Alkem Laboratories granted injunction in trademark infringement of ALDIGESIC
In this case, the plaintiff alleged infringement of their registered trademark “ALDIGESIC P,” under which they manufacture and market tablets containing Aceclofenac and Paracetamol. The plaintiff claims to have adopted the mark “ALDIGESIC” in 1999 and is continuously and uninterruptedly using the mark since 2010.
The defendant is also manufacturing and marketing its product, containing Aceclofenac and Paracetamol, under the brand name of “ALGESIC-P,” again in 5 x 3 blister packs of peach color tablets. The visual similarity in the products of the plaintiff and the defendant is evident.
As such, the plaintiff alleges that the defendant has not only infringed the plaintiff’s trademark but has the unique trade dress associated with the tablets. The defendant’s mark, admittedly, is unregistered as of date. In these circumstances, the plaintiff has sought an injunction against the defendant for manufacturing or marketing its Aceclofenac and Paracetamol tablets in packages similar to those of the plaintiff.
The defendant argued, that the sole ground for opposing the plaintiff’s injunction plea is that their concerned mark is invalid on the ground that it is merely a variant of the generic expression ‘Analgesic’ as the constituents of the product are both analgesics. He further submitted that the plaintiff’s registration stands opposed, among other things, by a German company. It was stated that registration is prima facie evidence of validity, but not conclusive even at this stage.
The mark “ALGESIC-P” figures on the defendant’s packaging are visually similar to the plaintiffs. A clear-cut case of confusing and deceptive similarity, therefore, exists. There is also, prima facie, every likelihood of an unwary customer of imperfect recollection and average intelligence, who comes across the defendant’s products after having purchased the plaintiff’s product at an earlier point of time, assuming that the product is the same. The similarity in marks and trade dress would also, prima facie, lead such an unwary customer to presume an association between the defendant’s product and the plaintiff.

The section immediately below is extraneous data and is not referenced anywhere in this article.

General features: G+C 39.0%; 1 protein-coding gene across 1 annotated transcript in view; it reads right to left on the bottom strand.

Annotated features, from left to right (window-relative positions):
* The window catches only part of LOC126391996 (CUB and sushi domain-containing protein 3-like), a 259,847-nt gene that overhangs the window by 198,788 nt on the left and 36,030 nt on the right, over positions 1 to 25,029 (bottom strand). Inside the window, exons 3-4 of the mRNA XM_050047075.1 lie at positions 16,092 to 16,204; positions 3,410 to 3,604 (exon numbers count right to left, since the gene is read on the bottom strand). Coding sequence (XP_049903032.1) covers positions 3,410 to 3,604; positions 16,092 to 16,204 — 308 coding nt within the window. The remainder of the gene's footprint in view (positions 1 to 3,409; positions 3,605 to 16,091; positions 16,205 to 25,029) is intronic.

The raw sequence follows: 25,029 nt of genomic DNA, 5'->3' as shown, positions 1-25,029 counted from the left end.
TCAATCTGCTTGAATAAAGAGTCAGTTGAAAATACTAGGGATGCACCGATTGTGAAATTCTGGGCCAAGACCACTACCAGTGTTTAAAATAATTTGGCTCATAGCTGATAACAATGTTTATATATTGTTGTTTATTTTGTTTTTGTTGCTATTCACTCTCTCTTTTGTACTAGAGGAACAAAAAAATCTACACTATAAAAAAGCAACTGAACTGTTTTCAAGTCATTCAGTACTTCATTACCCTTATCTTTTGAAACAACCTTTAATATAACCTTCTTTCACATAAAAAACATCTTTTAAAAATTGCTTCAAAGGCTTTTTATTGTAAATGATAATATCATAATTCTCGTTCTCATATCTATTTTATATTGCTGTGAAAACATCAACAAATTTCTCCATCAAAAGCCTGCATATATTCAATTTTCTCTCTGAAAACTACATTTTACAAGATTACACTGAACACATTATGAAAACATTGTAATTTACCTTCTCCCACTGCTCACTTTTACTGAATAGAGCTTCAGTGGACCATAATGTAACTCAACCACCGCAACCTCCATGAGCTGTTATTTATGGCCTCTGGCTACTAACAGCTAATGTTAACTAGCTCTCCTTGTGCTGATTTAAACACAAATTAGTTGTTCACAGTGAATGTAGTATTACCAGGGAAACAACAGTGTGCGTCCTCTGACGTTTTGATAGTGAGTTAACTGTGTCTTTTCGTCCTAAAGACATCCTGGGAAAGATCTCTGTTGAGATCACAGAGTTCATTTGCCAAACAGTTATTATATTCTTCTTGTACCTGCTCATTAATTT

As the plaintiff’s mark is already registered, there is no ground for the defendant to plead invalidity of the plaintiff’s trademark under Section 31 of the Act. In case the plaintiff’s mark is to be treated as invalid, as being descriptive, that argument would apply even with greater force, in the case of the defendant, whose mark “ALGESIC-P” bears more remarkable similarity to the word “analgesic” than the mark of the plaintiff.
Justice C. Hari Shankar of the Hon’ble Delhi High Court granted the ad-interim injunction as prayed by the plaintiff. However, the Court granted the defendants a week to remove its products from online platforms and sale thereof. It is made clear that no further packs of the product ‘ALGESIC – P’ and packages deceptively similar to the trademark/ trade dress of the plaintiff’s product/mark ‘ALDIGESIC’ or ‘ALDIGESIC P’ shall be released by the defendants in the market till the next date of hearing.
Author: Vishishta Mishra, student at UPES, Dehradun
Disclaimer: This brief is intended to provide general guidance to the subject matter. It does not contain legal advice. For any specific advice/corrections, write to [email protected]
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